If there’s ever some kind of cataclysmic event that deletes everything on the internet, now we know that we can turn to Rachel Dolezal to help repopulate the web with controversial stories. A day after Dolezal offered several lengthy and contradictory explanations of her racial identity, the focus shifted to legal issues and her behavior while serving on a volunteer police oversight commission (as well as more tawdry matters).
According to the AP, Dolezal’s race came up in court more than a decade ago when she unsuccessfully sued Howard University, alleging that she was denied a teaching position because she’s white. Lawyers suggested that she tried to make the school think she was African American when she described her family as “transracial” in her admissions essay, writing, “at the early age of three I showed an awareness of the richness and beauty of dark skin when I said, `Mama, all people are beautiful but black people are so beautiful.’”
When asked about her race during her deposition, Dolezal said, “if you have to choose to describe yourself and you’re able to give terms like a fraction or whatever but an overall picture, I consider myself to be Caucasian biologically.” On Tuesday, Dolezal denied that she’s claimed to be transracial and said she identifies as black.
Dolezal has already stepped down as head of the Spokane branch of the NAACP, and city officials are investigating whether she violated ethics rules when she filled out her application to serve on the Police Ombudsman Commission. On Wednesday, Spokane’s mayor called for her resignation from the volunteer position. An investigation by an independent law firm, prompted by a whistle-blower, found that Dolezal, along with commission members Kevin Berkompas and Adrian Dominguez, revealed confidential information and engaged in “behavioral misconduct during interactions with City employees,” according to KREM. The report concluded that they inappropriately revealed the names of people involved in police misconduct investigations, changed official meeting minutes, and “engaged in conduct that humiliated, insulted or degraded” the city worker who filed the suit.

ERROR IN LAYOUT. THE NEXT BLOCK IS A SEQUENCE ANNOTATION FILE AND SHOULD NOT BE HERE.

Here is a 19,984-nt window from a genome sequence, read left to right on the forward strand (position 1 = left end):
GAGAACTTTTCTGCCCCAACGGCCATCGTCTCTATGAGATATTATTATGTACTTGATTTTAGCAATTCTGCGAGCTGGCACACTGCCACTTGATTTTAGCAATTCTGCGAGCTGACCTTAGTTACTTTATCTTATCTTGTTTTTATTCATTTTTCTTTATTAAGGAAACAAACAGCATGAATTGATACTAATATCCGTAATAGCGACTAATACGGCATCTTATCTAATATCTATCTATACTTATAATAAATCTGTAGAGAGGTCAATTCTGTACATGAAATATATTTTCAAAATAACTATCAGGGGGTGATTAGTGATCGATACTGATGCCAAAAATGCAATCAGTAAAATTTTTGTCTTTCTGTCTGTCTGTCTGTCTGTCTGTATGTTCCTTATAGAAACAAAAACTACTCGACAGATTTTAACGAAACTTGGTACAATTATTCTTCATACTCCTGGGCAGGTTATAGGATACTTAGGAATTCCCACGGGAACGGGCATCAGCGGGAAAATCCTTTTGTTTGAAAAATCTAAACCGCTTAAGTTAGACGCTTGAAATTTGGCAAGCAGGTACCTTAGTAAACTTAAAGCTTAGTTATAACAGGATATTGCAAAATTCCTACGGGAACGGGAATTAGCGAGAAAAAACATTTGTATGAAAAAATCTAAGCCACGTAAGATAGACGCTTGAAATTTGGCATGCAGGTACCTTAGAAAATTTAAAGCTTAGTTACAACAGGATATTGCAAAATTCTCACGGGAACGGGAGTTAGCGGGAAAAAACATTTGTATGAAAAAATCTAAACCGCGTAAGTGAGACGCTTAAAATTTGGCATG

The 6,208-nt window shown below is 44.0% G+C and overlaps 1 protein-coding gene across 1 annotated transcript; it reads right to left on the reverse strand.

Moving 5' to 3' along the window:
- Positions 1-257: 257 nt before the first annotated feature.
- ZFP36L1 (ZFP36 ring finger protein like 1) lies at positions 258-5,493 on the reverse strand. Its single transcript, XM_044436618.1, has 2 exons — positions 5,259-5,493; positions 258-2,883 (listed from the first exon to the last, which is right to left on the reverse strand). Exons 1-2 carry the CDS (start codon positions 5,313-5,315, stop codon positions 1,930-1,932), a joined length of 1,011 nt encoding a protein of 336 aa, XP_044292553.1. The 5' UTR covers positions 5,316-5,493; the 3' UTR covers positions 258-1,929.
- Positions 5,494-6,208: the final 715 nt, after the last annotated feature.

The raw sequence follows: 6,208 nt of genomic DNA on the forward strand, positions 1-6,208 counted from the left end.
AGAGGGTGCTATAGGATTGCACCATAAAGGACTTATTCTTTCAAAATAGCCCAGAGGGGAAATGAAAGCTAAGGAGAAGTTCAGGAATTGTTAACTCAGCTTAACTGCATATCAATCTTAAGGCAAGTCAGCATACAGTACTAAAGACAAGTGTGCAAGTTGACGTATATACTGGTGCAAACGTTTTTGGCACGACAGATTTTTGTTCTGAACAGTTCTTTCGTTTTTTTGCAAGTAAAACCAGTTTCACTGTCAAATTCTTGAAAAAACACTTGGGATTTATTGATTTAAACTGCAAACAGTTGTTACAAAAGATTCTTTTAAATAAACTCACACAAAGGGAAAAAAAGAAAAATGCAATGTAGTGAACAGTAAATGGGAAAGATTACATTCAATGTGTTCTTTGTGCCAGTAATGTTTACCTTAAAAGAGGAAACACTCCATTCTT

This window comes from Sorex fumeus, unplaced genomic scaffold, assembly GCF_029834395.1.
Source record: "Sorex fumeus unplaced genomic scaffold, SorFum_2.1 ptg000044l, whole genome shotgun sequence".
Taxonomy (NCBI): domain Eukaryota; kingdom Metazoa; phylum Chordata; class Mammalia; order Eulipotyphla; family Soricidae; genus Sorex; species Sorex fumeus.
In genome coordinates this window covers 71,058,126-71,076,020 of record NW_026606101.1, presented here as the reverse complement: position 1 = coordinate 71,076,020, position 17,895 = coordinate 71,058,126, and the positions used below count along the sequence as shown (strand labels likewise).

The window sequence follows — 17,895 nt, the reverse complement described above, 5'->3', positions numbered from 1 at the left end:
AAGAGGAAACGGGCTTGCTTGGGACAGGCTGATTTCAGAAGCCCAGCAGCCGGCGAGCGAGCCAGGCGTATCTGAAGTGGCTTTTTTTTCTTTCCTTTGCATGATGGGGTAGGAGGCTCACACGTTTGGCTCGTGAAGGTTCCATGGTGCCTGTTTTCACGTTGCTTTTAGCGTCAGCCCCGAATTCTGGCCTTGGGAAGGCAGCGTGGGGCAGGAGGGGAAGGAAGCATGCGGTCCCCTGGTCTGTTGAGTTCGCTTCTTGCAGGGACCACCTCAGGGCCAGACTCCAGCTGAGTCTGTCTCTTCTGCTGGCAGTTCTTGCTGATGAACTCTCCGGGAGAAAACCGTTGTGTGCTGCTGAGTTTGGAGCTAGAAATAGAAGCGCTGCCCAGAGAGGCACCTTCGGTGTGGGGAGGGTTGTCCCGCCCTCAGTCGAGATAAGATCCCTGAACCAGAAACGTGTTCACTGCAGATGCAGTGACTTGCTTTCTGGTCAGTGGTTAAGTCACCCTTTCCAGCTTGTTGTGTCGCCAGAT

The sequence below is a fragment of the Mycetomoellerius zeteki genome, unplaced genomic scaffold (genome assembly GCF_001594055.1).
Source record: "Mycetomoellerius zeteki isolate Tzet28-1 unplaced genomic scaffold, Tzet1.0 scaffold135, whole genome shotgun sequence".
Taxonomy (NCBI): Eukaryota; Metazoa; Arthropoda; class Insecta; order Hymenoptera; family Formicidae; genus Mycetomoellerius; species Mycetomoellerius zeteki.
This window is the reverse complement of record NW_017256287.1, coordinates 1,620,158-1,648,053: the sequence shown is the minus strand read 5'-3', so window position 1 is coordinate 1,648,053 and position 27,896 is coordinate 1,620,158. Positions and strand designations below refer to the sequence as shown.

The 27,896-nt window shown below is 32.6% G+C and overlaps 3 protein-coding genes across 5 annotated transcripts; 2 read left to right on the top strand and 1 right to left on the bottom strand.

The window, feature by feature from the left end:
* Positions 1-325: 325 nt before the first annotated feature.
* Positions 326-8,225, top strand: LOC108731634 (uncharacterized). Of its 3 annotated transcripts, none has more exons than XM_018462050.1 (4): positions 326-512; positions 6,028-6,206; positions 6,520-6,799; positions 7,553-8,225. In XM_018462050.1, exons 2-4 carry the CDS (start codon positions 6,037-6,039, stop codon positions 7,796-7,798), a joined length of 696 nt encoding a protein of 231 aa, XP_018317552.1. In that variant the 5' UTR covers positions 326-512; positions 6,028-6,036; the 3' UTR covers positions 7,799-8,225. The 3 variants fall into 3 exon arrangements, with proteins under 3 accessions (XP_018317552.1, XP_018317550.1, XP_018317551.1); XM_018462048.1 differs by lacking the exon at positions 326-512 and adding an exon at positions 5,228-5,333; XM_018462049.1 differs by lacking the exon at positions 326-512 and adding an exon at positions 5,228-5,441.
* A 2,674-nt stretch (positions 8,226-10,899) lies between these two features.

The report describes Dolezal’s actions as “hostile and accusatory” in a meeting about police body-camera training, alleging that when she was told all the suspects in the training scenarios were white, “she turned her body away from the officers and busied herself with her cellphone.” It also claims that she showed bias against police by protesting police brutality as part of the NAACP while serving on the commission.
“We are deeply disturbed by the facts contained in the report of findings from the independent investigator,” Spokane mayor David Condon and Council president Ben Stuckart said in a statement. “The conduct is unacceptable and falls far short of the community’s expectations of volunteers who sit on City boards and commissions.”
This time Dolezal refused to back down. “I will not resign. I have done nothing wrong and neither has Adrian Dominguez or Kevin Berkompass,” she said, adding. “The work is tough, and certainly there is a degree of expected push-back from the institution, but the level of harassment and sabotage by city government is completely undeserved and inappropriate.”